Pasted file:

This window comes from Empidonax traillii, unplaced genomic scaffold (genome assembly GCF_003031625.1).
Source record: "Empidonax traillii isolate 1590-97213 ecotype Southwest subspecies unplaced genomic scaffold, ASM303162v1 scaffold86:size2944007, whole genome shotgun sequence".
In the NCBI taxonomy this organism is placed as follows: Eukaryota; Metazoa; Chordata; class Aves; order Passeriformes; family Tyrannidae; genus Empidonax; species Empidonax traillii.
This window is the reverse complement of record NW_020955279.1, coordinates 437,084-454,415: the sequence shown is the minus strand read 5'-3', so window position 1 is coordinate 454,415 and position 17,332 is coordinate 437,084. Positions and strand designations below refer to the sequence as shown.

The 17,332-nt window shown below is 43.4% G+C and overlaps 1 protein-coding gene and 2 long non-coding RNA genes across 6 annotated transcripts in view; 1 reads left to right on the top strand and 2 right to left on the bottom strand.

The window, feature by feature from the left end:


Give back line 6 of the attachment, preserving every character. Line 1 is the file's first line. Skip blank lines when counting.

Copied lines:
The window, feature by feature from the left end: